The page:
In October 2020, Rochester police raided the West Main Street apartment of Cristal Starling and her then-boyfriend, who was suspected of dealing drugs.
No drugs were found, but police seized $8,040 in currency that Starling says was hers. Her boyfriend was arrested based on drugs found at another home, but he was later acquitted of the charges.
Starling has been trying to get her money back since the acquittal. She’s still trying.
The nonprofit Institute for Justice, a public interest law firm, plans an appeal to a federal court, seeking to reverse a judge’s decision that federal and local police can keep Starling’s money. Starling’s case, Institute attorneys say, is typical of many forfeiture cases in the country: The money is not an overwhelming amount and the administrative process so convoluted that people who lose their money simply give up.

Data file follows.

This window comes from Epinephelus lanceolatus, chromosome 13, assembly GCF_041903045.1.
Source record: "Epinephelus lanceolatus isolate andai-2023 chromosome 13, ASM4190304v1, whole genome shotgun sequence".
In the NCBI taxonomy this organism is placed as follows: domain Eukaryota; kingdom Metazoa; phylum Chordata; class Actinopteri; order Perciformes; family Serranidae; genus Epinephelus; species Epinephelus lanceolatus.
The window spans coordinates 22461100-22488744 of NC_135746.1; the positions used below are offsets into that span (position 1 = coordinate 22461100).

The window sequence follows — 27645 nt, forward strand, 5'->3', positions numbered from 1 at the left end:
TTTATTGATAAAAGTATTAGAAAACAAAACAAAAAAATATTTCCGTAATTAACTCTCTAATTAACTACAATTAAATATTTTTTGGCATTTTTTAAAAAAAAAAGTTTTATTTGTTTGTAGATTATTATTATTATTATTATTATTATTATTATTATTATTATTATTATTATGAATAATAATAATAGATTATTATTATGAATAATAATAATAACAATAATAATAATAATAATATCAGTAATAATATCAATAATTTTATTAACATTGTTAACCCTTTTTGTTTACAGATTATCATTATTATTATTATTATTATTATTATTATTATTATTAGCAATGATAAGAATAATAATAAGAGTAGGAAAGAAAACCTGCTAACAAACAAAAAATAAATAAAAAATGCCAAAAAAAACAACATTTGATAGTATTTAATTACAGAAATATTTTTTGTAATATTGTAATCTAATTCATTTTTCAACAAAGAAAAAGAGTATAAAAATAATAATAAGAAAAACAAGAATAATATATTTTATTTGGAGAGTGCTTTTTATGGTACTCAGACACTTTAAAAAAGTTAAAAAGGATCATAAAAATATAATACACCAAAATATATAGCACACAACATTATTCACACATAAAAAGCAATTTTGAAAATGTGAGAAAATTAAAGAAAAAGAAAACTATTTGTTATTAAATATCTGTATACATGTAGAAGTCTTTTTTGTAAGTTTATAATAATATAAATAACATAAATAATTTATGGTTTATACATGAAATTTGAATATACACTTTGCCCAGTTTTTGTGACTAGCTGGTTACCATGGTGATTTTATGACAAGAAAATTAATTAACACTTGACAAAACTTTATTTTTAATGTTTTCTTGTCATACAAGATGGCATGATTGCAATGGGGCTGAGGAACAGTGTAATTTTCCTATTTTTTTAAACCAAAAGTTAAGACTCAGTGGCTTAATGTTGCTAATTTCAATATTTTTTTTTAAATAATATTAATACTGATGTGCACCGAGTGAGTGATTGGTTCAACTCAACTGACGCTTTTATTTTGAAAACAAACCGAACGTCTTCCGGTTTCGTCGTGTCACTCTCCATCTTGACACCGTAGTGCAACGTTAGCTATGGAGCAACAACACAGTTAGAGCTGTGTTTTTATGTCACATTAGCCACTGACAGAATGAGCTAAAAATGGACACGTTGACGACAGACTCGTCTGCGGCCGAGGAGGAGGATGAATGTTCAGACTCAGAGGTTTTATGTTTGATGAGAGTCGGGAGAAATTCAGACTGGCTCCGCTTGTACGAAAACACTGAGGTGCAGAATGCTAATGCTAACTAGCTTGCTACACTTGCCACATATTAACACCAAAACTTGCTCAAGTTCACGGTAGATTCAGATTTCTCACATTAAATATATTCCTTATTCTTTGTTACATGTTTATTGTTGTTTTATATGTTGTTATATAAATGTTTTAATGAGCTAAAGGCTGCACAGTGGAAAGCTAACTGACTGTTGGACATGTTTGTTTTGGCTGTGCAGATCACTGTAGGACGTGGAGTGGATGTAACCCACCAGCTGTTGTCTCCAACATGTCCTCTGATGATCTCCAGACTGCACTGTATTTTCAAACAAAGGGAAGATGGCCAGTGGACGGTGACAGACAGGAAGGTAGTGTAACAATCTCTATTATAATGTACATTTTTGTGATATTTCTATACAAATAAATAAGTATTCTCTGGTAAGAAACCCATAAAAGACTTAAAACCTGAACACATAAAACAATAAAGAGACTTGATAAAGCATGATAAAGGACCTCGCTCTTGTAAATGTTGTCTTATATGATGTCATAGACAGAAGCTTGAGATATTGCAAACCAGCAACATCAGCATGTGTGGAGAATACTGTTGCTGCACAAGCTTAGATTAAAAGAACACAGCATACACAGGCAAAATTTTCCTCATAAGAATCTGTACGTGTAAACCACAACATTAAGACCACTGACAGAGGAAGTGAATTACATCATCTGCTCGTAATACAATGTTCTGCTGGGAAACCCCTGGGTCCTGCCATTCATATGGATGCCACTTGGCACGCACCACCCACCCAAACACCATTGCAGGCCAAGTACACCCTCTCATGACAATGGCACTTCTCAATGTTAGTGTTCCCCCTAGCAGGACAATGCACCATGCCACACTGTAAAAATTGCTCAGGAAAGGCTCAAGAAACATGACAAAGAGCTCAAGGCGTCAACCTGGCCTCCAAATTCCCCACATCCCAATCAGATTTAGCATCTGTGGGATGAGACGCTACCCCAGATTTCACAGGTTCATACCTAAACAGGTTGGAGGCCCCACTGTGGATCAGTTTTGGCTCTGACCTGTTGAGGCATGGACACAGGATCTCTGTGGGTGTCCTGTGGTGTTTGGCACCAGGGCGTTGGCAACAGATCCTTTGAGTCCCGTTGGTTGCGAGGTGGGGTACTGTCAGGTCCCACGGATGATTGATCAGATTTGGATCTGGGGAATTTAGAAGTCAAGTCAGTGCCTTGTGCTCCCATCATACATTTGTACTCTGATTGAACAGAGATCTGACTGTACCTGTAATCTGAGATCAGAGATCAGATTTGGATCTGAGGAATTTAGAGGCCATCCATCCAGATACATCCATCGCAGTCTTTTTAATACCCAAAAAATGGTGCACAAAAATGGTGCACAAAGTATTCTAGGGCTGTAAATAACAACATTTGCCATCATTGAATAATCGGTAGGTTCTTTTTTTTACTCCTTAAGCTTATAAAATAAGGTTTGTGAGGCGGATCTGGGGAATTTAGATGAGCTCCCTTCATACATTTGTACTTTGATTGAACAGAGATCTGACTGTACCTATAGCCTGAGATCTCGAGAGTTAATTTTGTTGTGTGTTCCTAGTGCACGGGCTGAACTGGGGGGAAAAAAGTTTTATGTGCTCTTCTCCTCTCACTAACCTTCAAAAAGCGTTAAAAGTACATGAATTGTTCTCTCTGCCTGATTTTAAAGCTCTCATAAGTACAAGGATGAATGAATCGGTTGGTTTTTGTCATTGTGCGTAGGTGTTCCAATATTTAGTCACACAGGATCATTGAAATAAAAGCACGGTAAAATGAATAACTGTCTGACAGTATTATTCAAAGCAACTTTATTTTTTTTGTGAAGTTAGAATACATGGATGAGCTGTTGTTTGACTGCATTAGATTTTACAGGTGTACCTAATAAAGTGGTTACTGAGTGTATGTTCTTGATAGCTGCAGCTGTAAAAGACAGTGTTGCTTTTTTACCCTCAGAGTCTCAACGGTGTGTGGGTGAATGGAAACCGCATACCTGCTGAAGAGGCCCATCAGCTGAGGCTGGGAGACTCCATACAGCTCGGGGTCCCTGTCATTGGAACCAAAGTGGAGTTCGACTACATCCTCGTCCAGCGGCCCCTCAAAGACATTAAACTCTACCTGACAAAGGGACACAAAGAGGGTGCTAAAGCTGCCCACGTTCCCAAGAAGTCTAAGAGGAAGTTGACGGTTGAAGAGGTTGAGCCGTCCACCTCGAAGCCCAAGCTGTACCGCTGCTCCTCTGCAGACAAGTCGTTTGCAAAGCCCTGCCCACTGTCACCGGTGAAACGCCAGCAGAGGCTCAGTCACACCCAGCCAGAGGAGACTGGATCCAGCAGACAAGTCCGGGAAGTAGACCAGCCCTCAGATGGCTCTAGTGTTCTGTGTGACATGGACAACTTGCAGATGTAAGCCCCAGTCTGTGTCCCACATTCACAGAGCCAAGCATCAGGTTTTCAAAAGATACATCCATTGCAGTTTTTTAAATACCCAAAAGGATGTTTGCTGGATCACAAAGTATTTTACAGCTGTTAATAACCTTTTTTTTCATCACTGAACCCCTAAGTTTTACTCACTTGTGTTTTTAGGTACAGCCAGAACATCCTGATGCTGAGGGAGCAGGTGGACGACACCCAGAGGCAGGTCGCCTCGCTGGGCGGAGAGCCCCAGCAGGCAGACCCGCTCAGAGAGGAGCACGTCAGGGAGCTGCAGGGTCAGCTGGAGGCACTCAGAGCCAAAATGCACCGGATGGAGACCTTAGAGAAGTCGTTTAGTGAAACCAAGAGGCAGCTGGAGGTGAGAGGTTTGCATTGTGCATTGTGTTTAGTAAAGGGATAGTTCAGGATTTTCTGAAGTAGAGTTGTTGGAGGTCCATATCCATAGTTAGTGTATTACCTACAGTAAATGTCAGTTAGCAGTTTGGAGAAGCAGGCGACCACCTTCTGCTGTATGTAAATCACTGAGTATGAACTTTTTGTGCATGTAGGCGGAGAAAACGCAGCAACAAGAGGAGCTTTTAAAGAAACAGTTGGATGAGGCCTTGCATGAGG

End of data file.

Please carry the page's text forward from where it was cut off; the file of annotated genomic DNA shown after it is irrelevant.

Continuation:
“This is very common where it’s a small amount of money,” said Institute attorney Seth Young. “You don’t hire a lawyer and the maze of forfeiture procedures trips up a person who represents themselves and the person ends up losing their money.”
Starling tried, without the aid of a lawyer, to chase down her seized money. She also lost use of two cars, which were also taken then later returned. She had to pay for a rental car during those weeks, she said.